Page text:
On the hotel side, O’Brien said rates could be up to 5 to 9 percent in the third quarter of this year, compared to 2019 levels.

When it comes to budgeting, a company that typically spent $20 million on travel can expect to see that rise by $875,000 to $1.1 million in the future. At the top end, a company that once spent $250 million on its travel program would see an increase of $8.5 million to $13.25 million.

Mitigation Plans

To counter those rises, travel managers will need to get more creative, O’Brien said, and adapt their programs to allow “best price on the day” bookings, rather than hotel rates that rolled over from 2019. And with airlines, travel managers needed to dive into their key origin and destination routes, and key city hotel destinations, and better engage with airlines.

Total trip costs should also be calculated. For example, if a company could work out all elements of a business trip from before the pandemic, including meals, parking or taxis as well as flights and accommodation, it should then look to use that basis when budgeting trips in the future to avoid getting caught out by surges.

And as airlines begin to pass on costs related to sustainable aviation fuel, O’Brien said travel buyers should ensure airlines are transparent about any surcharging, and pinpoint where that money is going. “We should always demand a breakdown of the surcharge, so we can interrogate it. Those surcharges are negotiable,” he said.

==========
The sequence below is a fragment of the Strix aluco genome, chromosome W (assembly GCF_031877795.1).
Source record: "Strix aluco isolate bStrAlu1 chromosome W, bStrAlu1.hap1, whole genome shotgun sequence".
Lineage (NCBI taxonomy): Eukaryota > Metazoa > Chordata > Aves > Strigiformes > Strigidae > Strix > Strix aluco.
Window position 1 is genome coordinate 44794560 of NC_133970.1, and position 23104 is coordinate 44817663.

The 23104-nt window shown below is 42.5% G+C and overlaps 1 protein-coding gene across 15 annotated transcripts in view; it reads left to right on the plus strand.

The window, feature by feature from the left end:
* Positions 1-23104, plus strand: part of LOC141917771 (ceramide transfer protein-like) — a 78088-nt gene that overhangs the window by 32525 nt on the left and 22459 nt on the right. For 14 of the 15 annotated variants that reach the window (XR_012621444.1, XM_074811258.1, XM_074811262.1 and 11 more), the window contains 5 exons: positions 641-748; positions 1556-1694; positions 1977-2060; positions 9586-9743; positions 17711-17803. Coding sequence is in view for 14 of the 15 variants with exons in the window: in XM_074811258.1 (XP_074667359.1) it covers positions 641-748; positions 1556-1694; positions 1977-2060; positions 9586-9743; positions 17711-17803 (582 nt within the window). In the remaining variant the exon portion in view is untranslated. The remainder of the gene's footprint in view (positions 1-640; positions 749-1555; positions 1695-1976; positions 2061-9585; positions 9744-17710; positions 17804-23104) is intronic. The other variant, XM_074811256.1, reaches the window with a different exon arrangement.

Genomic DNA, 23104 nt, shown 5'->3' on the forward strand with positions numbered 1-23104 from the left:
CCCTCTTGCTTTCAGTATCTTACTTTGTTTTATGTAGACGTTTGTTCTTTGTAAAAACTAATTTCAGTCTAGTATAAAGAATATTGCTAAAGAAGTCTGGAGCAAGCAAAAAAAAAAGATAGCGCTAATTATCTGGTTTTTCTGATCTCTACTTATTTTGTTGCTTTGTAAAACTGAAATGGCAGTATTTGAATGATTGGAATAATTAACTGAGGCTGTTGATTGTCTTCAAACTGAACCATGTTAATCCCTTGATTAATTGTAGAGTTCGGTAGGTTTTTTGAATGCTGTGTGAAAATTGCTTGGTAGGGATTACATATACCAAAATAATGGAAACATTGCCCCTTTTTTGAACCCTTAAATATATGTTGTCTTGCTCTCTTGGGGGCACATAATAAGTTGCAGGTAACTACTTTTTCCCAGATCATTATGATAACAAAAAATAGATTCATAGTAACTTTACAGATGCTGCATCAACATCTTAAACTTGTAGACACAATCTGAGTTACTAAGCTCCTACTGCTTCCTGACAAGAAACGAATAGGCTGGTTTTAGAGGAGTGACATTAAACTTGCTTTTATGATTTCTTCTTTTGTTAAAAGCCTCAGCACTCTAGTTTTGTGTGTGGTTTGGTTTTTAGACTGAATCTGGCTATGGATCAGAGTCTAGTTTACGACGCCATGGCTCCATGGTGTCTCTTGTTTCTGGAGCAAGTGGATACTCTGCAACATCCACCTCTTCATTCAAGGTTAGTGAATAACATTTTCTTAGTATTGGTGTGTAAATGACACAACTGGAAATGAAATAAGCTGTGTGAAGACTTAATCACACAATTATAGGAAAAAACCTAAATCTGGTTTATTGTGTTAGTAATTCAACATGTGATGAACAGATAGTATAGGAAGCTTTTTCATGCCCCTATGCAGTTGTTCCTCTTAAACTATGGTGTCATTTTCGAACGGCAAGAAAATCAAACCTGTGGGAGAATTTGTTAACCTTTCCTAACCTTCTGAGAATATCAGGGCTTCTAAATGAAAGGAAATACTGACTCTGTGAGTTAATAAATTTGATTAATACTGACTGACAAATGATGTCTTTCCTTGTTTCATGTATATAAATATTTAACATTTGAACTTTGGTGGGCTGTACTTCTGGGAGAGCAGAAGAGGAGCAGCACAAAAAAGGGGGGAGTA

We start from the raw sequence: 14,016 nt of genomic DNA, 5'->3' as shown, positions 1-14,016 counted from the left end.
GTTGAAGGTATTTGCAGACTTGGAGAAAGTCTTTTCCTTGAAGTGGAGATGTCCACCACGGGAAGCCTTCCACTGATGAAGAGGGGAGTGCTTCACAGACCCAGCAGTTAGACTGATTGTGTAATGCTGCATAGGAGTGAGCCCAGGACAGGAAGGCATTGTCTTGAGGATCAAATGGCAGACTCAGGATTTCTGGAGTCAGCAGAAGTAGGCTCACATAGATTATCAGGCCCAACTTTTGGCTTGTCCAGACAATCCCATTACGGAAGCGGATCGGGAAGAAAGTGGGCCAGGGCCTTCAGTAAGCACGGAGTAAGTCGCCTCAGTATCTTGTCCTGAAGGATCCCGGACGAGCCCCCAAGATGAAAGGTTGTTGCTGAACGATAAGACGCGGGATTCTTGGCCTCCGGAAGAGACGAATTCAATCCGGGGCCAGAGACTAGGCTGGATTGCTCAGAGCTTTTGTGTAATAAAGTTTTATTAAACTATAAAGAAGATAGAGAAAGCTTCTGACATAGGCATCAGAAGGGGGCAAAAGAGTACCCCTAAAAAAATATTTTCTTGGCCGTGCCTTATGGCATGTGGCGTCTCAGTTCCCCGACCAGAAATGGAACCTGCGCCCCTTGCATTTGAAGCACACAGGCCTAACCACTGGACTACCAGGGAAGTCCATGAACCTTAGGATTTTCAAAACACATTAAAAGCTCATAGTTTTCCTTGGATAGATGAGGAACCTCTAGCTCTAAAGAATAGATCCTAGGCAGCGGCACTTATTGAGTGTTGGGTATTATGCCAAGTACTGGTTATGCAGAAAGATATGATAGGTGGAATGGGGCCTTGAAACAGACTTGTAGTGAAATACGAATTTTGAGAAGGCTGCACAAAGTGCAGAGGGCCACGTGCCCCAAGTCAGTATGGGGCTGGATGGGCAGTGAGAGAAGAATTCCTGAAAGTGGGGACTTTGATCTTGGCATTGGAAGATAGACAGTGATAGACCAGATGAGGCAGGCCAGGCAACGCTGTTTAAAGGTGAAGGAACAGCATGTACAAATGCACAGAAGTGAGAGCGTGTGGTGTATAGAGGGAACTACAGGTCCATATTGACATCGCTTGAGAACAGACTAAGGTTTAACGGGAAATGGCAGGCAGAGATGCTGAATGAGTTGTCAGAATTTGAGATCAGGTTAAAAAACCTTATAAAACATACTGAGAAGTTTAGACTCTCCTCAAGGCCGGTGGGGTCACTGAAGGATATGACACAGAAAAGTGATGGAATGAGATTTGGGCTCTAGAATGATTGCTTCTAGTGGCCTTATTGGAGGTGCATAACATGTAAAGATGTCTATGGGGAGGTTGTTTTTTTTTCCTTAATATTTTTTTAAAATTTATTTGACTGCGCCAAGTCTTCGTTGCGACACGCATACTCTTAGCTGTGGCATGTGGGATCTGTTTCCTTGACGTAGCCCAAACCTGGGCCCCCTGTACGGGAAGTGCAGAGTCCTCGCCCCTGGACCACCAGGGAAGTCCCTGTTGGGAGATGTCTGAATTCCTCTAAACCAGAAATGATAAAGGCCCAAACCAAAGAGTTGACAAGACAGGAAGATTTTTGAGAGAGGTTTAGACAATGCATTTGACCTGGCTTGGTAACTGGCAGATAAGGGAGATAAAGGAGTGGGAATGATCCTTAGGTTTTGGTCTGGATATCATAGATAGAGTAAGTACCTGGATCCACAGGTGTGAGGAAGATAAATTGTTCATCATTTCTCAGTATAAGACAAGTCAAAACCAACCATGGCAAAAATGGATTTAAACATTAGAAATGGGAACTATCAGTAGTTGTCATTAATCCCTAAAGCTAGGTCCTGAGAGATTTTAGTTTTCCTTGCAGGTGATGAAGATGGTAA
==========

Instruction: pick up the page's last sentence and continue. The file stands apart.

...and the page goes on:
Companies would then be more likely to pay those higher fares, as they’d be able to report within their companies — which also have their own sustainability targets to meet.

“Suppliers within the travel ecosystem have shown great resilience during the pandemic and have needed to seek and secure additional funding in most cases,” said Scott Davies, CEO of the Institute of Travel Management. “As the recovery gets under way it is important for buyers and suppliers to understand the commercial pressures and dynamics on each side.”

A Gloomy Corporate Travel Prediction for Hedge Funds and Tech Firms

Skift Take

AMcKinsey partner has warned “digital adopters” may never see the point in returning to business travel as we used to know it.

Not only are consultancy firms, with their avid flyers, curbing travel, one of them now predicts hedge funds and technology firms could “never return” to taking business trips.

The likes of Capgemini and Cognizant plan to drastically reduce the number of business trips in 2022, while Bain wants to reduce the emissions caused by its own travel by about a third over the next five years.

Now, a partner at global consultancy McKinsey believes hedge funds and technology firms will call an end to business trips altogether.

“We think there are some themes on the different types of customers that will come back,” said Vik Krishnan during a webinar this week. “There’s the ‘never returning’ segment. These are digital adopters and cost-focused firms who are able to maintain high levels of effectiveness while working remotely. These are technology firms and hedge funds, for example.”

San Francisco Bay Area-based Krishnan, who advises companies in the aviation, travel and aerospace sectors on operational-performance improvement and digital transformation, also outlined another group: the “wait and see customers.” They won’t be in a competitive industry, where travel is not mission critical, such as governmental organizations.